There's a good story behind every photo.
We recently spent a few days in Mount Cook National Park, out on the other side of the world. On our drive down to the park, it was a beautiful, sunny day; the mountain peak topped with snow, with the icy blue waters of Lake Pukaki reflecting the cloudless sky.
Camping at the base of the mountain was otherworldly, staring directly upwards to a mammoth creation of nature; I can't find words to describe it. Upon our arrival, a giant cloud had obscured the peak, giving a moody, ethereal feel.
Not to be deterred by bad weather, we proceeded with our planned 12km hike (complete with heavy camera gear strapped to our backs) towards the mountain. The closer we got, the more we noticed the weather start to change; Aoraki had unleashed its potential.
The wind picked up, and we started to get hit with snow, hail and rain. By 3km, we were soaked through 3 layers, and were praying our waterproof coverings protected our gear. By 4km, our faces were thoroughly windburned, our legs and feet were numb, and we could barely hear each other shouting over the wind.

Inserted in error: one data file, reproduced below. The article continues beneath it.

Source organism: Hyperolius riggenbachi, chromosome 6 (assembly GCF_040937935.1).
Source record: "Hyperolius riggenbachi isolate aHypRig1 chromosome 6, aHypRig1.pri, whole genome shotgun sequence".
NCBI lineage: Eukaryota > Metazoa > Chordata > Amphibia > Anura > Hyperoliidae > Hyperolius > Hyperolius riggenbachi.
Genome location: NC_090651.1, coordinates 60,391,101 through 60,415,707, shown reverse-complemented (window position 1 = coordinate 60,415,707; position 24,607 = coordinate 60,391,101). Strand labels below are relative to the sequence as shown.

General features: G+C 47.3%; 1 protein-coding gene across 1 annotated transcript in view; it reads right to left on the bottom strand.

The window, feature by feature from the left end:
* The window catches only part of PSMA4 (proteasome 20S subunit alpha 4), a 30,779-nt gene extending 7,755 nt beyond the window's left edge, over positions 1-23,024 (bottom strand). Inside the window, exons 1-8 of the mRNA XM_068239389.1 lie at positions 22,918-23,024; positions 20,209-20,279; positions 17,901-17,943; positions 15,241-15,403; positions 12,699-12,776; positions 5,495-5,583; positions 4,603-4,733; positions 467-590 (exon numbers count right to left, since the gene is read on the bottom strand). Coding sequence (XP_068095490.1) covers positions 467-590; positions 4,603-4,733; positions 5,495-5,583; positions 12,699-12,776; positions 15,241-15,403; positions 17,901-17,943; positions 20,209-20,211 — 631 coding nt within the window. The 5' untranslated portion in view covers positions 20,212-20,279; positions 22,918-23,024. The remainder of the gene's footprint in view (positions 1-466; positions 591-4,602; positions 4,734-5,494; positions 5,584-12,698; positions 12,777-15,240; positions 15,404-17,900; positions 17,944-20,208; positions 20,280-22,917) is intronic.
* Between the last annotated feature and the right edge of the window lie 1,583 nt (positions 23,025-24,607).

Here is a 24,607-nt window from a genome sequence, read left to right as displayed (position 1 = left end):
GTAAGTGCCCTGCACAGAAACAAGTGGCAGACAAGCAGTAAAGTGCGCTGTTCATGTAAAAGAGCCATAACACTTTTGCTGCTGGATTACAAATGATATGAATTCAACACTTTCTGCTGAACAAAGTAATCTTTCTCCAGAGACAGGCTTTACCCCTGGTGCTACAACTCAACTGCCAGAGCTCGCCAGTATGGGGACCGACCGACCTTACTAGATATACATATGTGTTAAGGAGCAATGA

At 6km, we finally reached our destination. The base of Mt Cook and the view over the infamous Hooker Valley. Unfortunately, we could barely see through the thick layers of cloud, hail and snow. Photos were attempted but to no success.
We made the 6km return hike, and proceeded to camp under the mountain. With a snowstorm coming over, temperatures falling to -12°C, and our wet gear slung over every available surface, to say it was an uncomfortable night is an understatement.
The following morning, we awoke at 4.30am for the sunrise. We decided to try our luck at the Tasman Glacier Lake, a 10 minute drive away, rather than face the hike again. By the time we arrived, the sun had already started it's ascent; cue us running in pyjamas down steep shingle cliffsides. Upon our arrival at the base of the lake, the sky exploded with shades of magenta, crimson and lilac. A few moments later, it had softened to a beautiful mixture of blues and peaches. The slight wind meant we didn't achieve the reflection of the mountains on the lake, but we were happy with the shot we got.
For us, it is imperfectly perfect.